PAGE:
How does the Direct Realist justify that the colour red exists independently of any observer in the wavelength of 700nm ?
    RussellA

    For me, there's no "external world." There's a world of which we're a part. There isn't one world for us and another world for everything else. We see red because we're a particular kind of living organism existing in the world which, when interacting with certain other constituents of the world, see them as having what we call a "red color." That takes place in one and the same world. It's a function of what the world is and what it encompasses.
  • Ciceronianus
    2k
    It's undisputed that bees perceive flowers differently than humans, and it's undisputed that both are fully able to navigate flowers successfully. That a flower is X to a bee but Y to a person begs the question of what is a flower. Is it X or Y? Is it whatever I believe it to be so long as it facilitates my survival?Hanover

    I think the person and the bee are interacting with the same thing (the flower). However, one is a person, and the other is a bee. It's unsurprising that our interaction with a flower (which results when we see it, smell it, grow it, etc.) differs from that of a bee and a flower. The difference is the result of the fact we're entirely different creatures, but living in the same world.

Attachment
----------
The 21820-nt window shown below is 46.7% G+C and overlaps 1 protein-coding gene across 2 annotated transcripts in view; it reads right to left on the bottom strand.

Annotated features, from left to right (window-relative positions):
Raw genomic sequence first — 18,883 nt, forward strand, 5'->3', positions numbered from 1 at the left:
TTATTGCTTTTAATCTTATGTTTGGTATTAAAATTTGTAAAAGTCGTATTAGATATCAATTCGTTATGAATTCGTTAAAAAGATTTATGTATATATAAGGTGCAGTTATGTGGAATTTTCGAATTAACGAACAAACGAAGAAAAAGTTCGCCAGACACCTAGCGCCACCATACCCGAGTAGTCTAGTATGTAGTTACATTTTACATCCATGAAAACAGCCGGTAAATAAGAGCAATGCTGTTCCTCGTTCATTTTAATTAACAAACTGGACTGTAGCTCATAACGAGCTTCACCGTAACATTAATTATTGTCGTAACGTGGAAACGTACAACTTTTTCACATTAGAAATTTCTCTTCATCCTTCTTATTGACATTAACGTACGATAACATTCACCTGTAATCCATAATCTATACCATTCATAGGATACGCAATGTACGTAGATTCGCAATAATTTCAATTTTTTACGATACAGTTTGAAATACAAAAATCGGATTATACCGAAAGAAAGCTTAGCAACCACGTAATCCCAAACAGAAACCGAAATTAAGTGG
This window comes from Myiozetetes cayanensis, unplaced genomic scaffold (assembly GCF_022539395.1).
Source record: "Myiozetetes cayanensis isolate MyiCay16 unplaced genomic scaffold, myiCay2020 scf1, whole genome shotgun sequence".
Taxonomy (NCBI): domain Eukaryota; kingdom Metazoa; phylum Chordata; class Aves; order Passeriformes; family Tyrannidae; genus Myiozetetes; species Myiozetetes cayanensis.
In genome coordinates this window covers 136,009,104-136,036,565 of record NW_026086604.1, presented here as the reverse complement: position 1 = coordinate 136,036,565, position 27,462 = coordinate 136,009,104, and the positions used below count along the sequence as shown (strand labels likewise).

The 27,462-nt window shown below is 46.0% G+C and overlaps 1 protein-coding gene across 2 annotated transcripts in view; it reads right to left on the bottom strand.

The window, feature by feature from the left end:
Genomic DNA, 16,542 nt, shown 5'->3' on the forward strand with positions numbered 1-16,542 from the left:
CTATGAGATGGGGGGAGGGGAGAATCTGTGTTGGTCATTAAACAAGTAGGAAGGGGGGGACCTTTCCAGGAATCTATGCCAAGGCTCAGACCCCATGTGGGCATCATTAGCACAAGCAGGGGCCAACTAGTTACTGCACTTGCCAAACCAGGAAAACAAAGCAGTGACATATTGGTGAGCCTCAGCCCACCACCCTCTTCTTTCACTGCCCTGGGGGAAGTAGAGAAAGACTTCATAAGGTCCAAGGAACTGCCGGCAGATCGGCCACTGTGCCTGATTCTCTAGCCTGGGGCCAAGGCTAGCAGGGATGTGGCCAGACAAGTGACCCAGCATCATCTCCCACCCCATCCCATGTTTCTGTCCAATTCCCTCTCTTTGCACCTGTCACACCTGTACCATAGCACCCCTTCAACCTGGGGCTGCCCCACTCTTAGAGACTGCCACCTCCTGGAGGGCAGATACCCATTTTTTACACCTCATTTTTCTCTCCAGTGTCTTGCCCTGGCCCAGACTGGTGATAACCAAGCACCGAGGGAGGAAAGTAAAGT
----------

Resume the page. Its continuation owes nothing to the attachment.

• Ciceronianus
    2k
    Naive realism is not this:

    If I see a chair, then there's a chair and if I see injustice then there's injustice.
    Cuthbert

    I agree.
  • Hanover
    7.2k
    It's unsurprising that our interaction with a flower (which results when we see it, smell it, grow it, etc.) differs from that of a bee and a flower. The difference is the result of the fact we're entirely different creatures, but living in the same world.Ciceronianus

    What do you mean by "the same world"? This implies the flower is the same to me and the bee, but you've said otherwise. The question then is to describe those features of the flower that are the same regardless of the perceiver.